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I'm trying to learn something here. Scroll down about half way and look at the pics of the rust in the cylinders. Notice it's on the top? I have a guy trying to tell me that this is from condensation of a motor that has been wrapped up in a tarp and from the repeated warming and cooling in a humid climate. The motor is not his though. I think he is full of crap but I might be wrong. I think it's from the motor being stored upside down with heads on and water got into the cylinders. That's the only way I can see it rusting on JUST the top and no where else. Look at this link about half way down and tell me what you think. Can just condensation cause this where it's at? If I'm wrong.....please tell me nicely!!!! lol :D


http://67-72chevytrucks.com/vboard/showthread.php?t=350816
 

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I'm thinking it just sat for a really long time with the valve(s) open to the atmosphere and the piston sitting below the rust-line.
 

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A car stored with the Exhaust Pipes on the engine can really rusts the cylinders were the exhaust valves are open. Condensation in the pipes raise and collect in the cylinders. That's why it's best to stuff a rag in the Tail Pipes, pull the plugs, spray Rust Check into the cylinders and turn the engine over occasionally.
 

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He's not pulling your leg I rebuilt a small V8 about 10 years ago that had the exact same rust and marks. The tarp thing really does not matter all that much, the V8 I rebuilt was sitting in an engine bay of a jeep in a shed for about 12 years. The rust on the walls typically will show from where the crud collects and up the the outer portion of the cylinder walls down to the pistons will look some what cleaner because there would most likely have been a bunch of crud in there kinda looks like mud from water and other chemicals and rusty flakes piling up. Once the rings seize to the cylinder walls the cylinders work like a bowl and hold everything above them. It may or may not be savagable depending on how long its been sitting. The V8 I rebuilt needed to be bored and a new crank, I also did a small outboard with the same problem that we got away with homing and new bearing/rings etc.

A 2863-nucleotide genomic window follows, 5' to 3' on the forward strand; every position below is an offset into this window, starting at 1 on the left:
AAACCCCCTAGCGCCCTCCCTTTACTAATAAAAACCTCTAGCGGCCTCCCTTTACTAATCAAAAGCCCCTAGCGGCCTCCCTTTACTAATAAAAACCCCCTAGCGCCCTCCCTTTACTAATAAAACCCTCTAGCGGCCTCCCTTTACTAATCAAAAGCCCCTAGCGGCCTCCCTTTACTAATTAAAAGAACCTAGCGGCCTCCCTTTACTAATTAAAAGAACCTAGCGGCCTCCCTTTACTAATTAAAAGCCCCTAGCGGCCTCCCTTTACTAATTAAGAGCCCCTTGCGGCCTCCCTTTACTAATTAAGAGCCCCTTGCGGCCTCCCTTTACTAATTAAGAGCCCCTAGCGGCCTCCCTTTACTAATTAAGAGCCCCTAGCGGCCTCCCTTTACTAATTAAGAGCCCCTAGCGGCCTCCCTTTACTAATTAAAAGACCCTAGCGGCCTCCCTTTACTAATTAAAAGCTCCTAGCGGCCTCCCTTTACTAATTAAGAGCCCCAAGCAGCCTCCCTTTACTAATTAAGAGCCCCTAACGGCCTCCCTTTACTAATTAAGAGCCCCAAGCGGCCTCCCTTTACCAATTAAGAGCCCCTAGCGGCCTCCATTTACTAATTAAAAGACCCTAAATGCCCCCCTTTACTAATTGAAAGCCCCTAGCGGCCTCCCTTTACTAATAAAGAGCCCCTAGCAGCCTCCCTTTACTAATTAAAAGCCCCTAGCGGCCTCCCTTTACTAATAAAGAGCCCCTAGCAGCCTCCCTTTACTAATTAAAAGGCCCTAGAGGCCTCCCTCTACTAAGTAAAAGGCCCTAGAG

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Dub,
That is not from water. If it had been upside down with water in it, the cylinder walls would have been pitted pretty badly. I have a couple of blocks that we bored and never finish honed a few years ago. They are sitting in my other unit next door to the shop and a couple of them are starting to get some surface rust on them exactly like that. The difference is that unit is only barely heated in the winter and no AC in the summer. I have some blocks and cranks that have been sitting in our main shop for 5 years and they look like new. Difference is heat and ac ... keep the shop at 75 degrees year round.

The damage in your case is definitely condensation.
 

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Discussion Starter #7
I have already thanked him for teaching me something I didn't know. Will make me more cautious when I'm rat-holen my next motor. It's a great group of guys on that forum. They know 67-72 trucks like you all know Camaros! I like them too cuz they dig my little pro-streeter that's in my signature. ;o)

Pssst......notice though when I wanted to get an absolute correct answer I posted it here!!!!!! Yeah baby. Me trust yous lots!
 

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Dub,
The key is in the temperature changes. A basement or heated & air conditioned shop is best.
 
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